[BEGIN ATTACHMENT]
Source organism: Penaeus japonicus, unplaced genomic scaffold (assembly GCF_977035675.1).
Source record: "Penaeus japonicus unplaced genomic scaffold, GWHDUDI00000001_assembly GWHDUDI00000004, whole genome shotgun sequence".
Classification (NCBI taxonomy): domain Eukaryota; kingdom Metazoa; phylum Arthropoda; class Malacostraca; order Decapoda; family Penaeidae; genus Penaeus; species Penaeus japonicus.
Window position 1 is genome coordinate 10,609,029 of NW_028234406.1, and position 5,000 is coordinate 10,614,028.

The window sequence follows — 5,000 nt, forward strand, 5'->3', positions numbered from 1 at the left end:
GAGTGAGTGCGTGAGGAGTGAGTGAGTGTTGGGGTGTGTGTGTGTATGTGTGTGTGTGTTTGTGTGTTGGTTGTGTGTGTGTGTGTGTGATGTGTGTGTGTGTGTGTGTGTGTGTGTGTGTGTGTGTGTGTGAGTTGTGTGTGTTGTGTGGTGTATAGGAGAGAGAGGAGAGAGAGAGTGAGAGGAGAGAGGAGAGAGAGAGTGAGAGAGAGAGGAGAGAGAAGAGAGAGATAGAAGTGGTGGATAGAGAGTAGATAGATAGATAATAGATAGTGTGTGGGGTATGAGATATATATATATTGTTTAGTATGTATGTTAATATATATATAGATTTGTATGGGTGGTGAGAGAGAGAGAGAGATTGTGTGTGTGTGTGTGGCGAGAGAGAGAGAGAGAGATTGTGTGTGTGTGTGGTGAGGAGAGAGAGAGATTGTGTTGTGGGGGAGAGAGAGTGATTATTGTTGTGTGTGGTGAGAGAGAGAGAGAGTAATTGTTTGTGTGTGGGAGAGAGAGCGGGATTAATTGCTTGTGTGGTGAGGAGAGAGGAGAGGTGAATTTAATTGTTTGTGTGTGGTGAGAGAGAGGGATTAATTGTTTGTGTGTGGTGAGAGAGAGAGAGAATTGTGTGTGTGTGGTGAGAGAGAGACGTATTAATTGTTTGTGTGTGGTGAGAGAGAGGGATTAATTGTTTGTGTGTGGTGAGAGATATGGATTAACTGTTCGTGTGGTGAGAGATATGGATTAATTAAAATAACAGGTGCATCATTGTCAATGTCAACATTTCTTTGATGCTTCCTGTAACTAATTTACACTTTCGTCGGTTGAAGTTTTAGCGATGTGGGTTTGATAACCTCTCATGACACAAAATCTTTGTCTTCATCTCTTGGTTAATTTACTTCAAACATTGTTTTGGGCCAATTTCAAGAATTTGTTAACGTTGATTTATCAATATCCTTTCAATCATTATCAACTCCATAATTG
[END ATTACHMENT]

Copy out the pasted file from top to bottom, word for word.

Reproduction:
Source organism: Penaeus japonicus, unplaced genomic scaffold (assembly GCF_977035675.1).
Source record: "Penaeus japonicus unplaced genomic scaffold, GWHDUDI00000001_assembly GWHDUDI00000004, whole genome shotgun sequence".
Classification (NCBI taxonomy): domain Eukaryota; kingdom Metazoa; phylum Arthropoda; class Malacostraca; order Decapoda; family Penaeidae; genus Penaeus; species Penaeus japonicus.
Window position 1 is genome coordinate 10,609,029 of NW_028234406.1, and position 5,000 is coordinate 10,614,028.

The window sequence follows — 5,000 nt, forward strand, 5'->3', positions numbered from 1 at the left end:
GAGTGAGTGCGTGAGGAGTGAGTGAGTGTTGGGGTGTGTGTGTGTATGTGTGTGTGTGTTTGTGTGTTGGTTGTGTGTGTGTGTGTGTGATGTGTGTGTGTGTGTGTGTGTGTGTGTGTGTGTGTGTGTGTGAGTTGTGTGTGTTGTGTGGTGTATAGGAGAGAGAGGAGAGAGAGAGTGAGAGGAGAGAGGAGAGAGAGAGTGAGAGAGAGAGGAGAGAGAAGAGAGAGATAGAAGTGGTGGATAGAGAGTAGATAGATAGATAATAGATAGTGTGTGGGGTATGAGATATATATATATTGTTTAGTATGTATGTTAATATATATATAGATTTGTATGGGTGGTGAGAGAGAGAGAGAGATTGTGTGTGTGTGTGTGGCGAGAGAGAGAGAGAGAGATTGTGTGTGTGTGTGGTGAGGAGAGAGAGAGATTGTGTTGTGGGGGAGAGAGAGTGATTATTGTTGTGTGTGGTGAGAGAGAGAGAGAGTAATTGTTTGTGTGTGGGAGAGAGAGCGGGATTAATTGCTTGTGTGGTGAGGAGAGAGGAGAGGTGAATTTAATTGTTTGTGTGTGGTGAGAGAGAGGGATTAATTGTTTGTGTGTGGTGAGAGAGAGAGAGAATTGTGTGTGTGTGGTGAGAGAGAGACGTATTAATTGTTTGTGTGTGGTGAGAGAGAGGGATTAATTGTTTGTGTGTGGTGAGAGATATGGATTAACTGTTCGTGTGGTGAGAGATATGGATTAATTAAAATAACAGGTGCATCATTGTCAATGTCAACATTTCTTTGATGCTTCCTGTAACTAATTTACACTTTCGTCGGTTGAAGTTTTAGCGATGTGGGTTTGATAACCTCTCATGACACAAAATCTTTGTCTTCATCTCTTGGTTAATTTACTTCAAACATTGTTTTGGGCCAATTTCAAGAATTTGTTAACGTTGATTTATCAATATCCTTTCAATCATTATCAACTCCATAATTG